Good gravy, it’s the week of Thanksgiving. This year we are thankful that there is so much incredible music being made every day. There are a couple tunes that have been grabbing our ear recently. Five of them, to be exact. We put them in a playlist here, talked about why we love them, and now we hope that you are as thankful for these songs as we are. Check them out, and thank you for listening and supporting public radio and great music.
The Do- “Lick My Wounds”
I love idioms. They are this cultural shorthand that we have with each other. Some of my favorite idioms I hear and use frequently include: To put the cart before the horse, take a hair of the dog that bit you, to cut the mustard, to take something with a grain of salt and to say that two things are a horse a piece. These sayings would make no sense if we took them literally. Indicating that two things are more or less equal by saying that they’re a horse a piece, makes no sense at all if its taken literally, but these little sayings are part of our culture. We’ve heard our parents, and our friends, and our community members say them and we’ve heard it in context and we get it. We use them without even noticing how absurd they are. This song’s title is an idiom, “Lick My Wounds,” and I love it.
- Listen if you like: Synth arpeggios, songs that rise, electronic music with female vocals.
The Memories- “Dad’s Not Home”
This song is about doing naughty things when your parents aren’t home. As a kid I didn’t really do a lot of bad things. I mean, I’m sure that my mom would contest that, but someone was always someone at my house. My dad worked third shift at the post office downtown and my mom is a part-time teller at a bank, so, there was always someone there to make sure I wasn’t getting into trouble. But one time I talked to Sam Herring of the band Future Islands and he told me this great story about getting into trouble when his parents weren’t home. I got the audio, so I’m just gonna play it for you. Listen to the SoundCloud link below to hear Sam Herring’s story.
- The Memories new album, Hot Afternoon, is out now.
- Listen if you like: surf rock, the 1970’s, Burger Records.
Wildbirds & Peacedrums- “The Offbeat”
Less is more. But often in music it's not. Orchestras and big bands have long produced some of the most popular and well respected music of all time. A frequent critique that I’ll see in albums is “there just wasn’t enough there” or “its too simple.” In order to avoid this a lot of musicians try to throw as many instruments or sounds that they can in an album in order to beef it up. And now that musicians don’t have to worry about physical restrictions like tape, the amount of tracks an artist can lay on a single song is literally limitless. But I applaud those who dare to think small. Those who will restrict themselves down almost nothing and do something completely new with it. Those who need just a drum kit, a voice, and an offbeat.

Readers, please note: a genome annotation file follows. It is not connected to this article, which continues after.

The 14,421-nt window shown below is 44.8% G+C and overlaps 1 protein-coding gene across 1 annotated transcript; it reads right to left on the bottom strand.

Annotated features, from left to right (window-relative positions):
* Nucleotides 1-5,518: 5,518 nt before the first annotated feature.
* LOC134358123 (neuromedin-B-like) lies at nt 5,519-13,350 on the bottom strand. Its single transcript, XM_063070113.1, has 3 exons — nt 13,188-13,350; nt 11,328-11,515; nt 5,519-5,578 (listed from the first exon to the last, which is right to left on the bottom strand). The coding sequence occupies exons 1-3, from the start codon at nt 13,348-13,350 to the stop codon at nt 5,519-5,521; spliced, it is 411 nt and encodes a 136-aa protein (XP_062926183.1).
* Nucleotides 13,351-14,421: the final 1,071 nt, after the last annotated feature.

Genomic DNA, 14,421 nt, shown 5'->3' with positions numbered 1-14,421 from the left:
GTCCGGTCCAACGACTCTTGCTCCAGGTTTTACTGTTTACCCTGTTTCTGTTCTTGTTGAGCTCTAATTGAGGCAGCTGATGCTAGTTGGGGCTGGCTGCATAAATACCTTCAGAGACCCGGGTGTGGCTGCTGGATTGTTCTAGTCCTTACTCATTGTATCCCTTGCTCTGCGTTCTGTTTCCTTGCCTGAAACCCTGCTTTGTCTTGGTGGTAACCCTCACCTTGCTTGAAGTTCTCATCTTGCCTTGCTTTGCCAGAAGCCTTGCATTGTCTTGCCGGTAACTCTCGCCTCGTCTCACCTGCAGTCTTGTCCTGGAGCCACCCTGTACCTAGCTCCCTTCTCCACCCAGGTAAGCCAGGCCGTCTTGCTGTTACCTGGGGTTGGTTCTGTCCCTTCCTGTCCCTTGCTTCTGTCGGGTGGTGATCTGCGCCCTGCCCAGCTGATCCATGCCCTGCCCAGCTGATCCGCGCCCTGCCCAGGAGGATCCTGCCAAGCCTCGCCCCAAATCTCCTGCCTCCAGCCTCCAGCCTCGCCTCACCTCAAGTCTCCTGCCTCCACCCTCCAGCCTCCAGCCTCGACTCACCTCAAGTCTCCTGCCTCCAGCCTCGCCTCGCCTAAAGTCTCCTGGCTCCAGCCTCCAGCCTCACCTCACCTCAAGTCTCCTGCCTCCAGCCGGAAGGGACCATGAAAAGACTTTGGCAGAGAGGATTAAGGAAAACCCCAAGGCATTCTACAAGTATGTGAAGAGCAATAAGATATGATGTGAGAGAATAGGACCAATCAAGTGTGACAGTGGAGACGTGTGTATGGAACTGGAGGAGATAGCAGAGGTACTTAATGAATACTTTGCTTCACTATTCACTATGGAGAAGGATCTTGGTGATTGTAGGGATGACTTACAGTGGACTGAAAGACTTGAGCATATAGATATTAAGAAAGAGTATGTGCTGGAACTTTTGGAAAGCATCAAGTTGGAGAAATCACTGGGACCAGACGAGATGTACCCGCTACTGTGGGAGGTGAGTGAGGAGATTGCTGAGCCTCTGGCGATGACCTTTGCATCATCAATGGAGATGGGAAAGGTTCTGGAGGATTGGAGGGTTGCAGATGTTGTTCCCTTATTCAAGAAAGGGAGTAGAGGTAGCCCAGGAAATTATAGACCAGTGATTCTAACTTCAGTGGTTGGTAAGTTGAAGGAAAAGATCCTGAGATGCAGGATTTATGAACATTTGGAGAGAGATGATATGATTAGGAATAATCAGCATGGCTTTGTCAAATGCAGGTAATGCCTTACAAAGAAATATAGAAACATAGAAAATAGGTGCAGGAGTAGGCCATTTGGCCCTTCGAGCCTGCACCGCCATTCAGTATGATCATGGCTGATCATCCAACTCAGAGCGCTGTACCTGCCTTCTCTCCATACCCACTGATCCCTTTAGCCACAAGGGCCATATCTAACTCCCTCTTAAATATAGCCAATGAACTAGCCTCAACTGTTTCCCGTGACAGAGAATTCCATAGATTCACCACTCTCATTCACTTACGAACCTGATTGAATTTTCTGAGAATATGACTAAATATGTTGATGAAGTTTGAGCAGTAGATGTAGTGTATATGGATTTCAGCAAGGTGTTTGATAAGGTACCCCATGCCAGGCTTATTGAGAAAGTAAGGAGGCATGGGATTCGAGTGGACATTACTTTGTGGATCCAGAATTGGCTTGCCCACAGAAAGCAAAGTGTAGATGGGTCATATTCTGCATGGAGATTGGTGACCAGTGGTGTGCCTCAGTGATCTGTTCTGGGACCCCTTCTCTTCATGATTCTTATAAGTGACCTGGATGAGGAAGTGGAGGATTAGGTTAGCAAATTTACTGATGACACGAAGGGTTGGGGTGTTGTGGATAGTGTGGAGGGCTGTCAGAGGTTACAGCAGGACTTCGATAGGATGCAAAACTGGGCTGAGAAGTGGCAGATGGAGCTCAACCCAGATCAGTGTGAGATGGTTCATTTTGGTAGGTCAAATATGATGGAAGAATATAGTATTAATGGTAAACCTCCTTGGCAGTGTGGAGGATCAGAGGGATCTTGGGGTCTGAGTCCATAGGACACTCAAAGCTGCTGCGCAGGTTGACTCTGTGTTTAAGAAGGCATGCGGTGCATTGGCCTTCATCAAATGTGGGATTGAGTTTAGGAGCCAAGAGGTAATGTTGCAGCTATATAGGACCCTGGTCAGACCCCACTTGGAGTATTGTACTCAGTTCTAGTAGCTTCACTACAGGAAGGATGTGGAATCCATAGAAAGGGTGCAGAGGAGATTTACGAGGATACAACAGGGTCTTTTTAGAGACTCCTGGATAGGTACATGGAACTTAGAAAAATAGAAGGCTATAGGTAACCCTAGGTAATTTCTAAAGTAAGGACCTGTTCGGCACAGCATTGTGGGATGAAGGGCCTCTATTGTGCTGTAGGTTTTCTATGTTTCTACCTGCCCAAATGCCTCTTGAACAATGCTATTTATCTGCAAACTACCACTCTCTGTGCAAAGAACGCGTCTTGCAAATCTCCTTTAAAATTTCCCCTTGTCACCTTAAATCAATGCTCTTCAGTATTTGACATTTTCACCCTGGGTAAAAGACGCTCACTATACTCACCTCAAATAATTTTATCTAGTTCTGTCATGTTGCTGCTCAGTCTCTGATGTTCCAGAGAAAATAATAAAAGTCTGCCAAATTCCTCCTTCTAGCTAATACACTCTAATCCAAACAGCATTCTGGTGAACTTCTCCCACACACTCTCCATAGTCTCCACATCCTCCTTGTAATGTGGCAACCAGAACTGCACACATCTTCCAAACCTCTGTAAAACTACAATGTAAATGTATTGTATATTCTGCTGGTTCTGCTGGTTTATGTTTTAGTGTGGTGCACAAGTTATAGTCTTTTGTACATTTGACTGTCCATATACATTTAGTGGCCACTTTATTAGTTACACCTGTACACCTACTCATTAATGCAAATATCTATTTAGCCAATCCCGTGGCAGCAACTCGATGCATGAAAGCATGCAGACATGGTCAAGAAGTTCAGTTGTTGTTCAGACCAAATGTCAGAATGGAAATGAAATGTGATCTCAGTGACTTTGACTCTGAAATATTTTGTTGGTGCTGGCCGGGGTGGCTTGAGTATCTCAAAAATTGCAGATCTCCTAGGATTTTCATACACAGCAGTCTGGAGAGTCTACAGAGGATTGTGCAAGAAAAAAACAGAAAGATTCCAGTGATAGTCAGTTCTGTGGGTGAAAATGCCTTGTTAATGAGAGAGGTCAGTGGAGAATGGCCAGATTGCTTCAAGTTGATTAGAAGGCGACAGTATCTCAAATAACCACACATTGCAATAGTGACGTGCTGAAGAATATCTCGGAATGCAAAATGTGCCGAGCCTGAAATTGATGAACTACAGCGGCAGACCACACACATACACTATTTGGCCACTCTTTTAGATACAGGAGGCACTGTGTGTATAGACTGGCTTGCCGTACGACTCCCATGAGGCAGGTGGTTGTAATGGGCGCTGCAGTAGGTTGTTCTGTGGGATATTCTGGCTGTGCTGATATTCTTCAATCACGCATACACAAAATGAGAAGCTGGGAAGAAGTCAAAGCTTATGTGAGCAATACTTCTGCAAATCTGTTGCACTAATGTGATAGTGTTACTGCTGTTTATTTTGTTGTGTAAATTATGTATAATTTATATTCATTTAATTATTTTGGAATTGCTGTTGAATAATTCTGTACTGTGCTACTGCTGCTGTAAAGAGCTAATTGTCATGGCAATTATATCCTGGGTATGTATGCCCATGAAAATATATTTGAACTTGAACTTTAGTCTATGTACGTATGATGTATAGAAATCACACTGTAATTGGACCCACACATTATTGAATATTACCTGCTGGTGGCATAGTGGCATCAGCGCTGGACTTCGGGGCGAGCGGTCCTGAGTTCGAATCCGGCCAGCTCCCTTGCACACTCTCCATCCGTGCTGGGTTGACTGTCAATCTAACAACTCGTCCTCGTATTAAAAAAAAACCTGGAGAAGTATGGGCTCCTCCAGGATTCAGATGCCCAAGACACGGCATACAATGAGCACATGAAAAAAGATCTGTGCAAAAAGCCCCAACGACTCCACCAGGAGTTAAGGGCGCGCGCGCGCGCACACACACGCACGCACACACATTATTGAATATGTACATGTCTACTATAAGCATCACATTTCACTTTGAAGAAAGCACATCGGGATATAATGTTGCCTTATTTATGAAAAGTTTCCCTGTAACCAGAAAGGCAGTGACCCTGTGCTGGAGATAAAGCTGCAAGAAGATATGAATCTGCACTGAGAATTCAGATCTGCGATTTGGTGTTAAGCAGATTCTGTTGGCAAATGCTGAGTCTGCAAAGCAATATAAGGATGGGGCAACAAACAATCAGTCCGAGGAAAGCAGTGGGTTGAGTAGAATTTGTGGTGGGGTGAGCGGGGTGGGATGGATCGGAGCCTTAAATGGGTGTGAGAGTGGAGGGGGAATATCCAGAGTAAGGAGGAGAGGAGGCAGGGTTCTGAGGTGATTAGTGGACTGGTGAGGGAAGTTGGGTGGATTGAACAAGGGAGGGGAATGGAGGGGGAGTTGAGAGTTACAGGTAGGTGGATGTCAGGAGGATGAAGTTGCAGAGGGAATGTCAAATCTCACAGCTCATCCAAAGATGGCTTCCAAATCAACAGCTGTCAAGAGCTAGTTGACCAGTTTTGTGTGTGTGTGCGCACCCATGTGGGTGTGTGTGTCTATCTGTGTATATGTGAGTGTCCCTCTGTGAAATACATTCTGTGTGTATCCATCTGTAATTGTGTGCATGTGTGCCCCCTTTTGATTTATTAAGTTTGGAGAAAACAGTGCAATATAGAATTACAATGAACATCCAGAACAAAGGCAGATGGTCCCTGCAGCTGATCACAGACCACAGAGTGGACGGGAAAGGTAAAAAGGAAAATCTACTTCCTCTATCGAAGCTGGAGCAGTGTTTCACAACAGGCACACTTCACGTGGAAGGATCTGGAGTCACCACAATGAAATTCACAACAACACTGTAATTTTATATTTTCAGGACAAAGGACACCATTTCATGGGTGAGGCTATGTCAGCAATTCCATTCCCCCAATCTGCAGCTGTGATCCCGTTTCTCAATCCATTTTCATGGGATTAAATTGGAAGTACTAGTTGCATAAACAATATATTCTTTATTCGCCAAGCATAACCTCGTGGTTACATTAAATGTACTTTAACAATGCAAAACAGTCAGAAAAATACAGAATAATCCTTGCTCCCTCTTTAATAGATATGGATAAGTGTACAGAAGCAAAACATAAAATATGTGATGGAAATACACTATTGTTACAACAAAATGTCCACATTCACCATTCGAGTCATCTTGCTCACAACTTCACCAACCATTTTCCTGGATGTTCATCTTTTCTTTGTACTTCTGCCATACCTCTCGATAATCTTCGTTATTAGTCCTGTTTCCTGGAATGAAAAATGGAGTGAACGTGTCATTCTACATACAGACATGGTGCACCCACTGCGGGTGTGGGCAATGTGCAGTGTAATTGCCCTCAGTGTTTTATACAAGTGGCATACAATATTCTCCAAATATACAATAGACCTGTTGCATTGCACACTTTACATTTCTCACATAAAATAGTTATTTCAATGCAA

- Wildbirds & Peacedrums new album, Rhythm, is out now.
- Listen if you like: minimalism, Ibeyi, sick drum beats.
Moonrise Nation’s pick “The Oogum Boogum Song” by Brenton Wood
Every week I ask an artist for one song they can’t stop listening to. Moonrise Nation’s guitarist Eva is only 17 years old, but her pick showed a much more mature taste. “The Oogum Boogum Song” is clever, novel, and indicative of it’s time. I had never heard it before she picked it, and now I love it.
- Brenton Wood’s “The Oogum Boogum Song” was released in 1967.
- Listen if you like: hip 1960’s slang, easygoing guitar upstrokes, casting spells.
Bride & Groom- “On the Run”
The snow makes you see everything from a new perspective.
Folk music is a timeless American genre. Before recorded music its all we had. Music had to be an acoustic repeating bar structure, and usually with a chorus that could invite as many people to join in as need be. The songs had to be timeless, because if they weren’t they’d would be lost to it. And because folk music is timeless it never dies off, it just goes through waves of being popular and unpopular. The greatest evidence of that is 1960’s folk revival. Even it’s hero, Bob Dylan, went electric. In the past couple of years we have been in another quasi-folk revival, with Mumford & Sons, and the Avett Brothers, and Phox rising in popularity. Right now we are on the tail end of the revival and I bet you a nickel that Mumford & Sons next album will be electric. But when I listen to this song I don’t hear a band grasping onto the last legs of a passing fad, I heard a folk song that is as timeless as any other.
- Bride & Groom’s new album is in the works.
- Listen if you like: new folk, Tallest Man on Earth, Lord Huron.
Right now, I'm reading Nine Stories by J.D. Salinger. If you have not read it already, consider doing so. It's fantastic.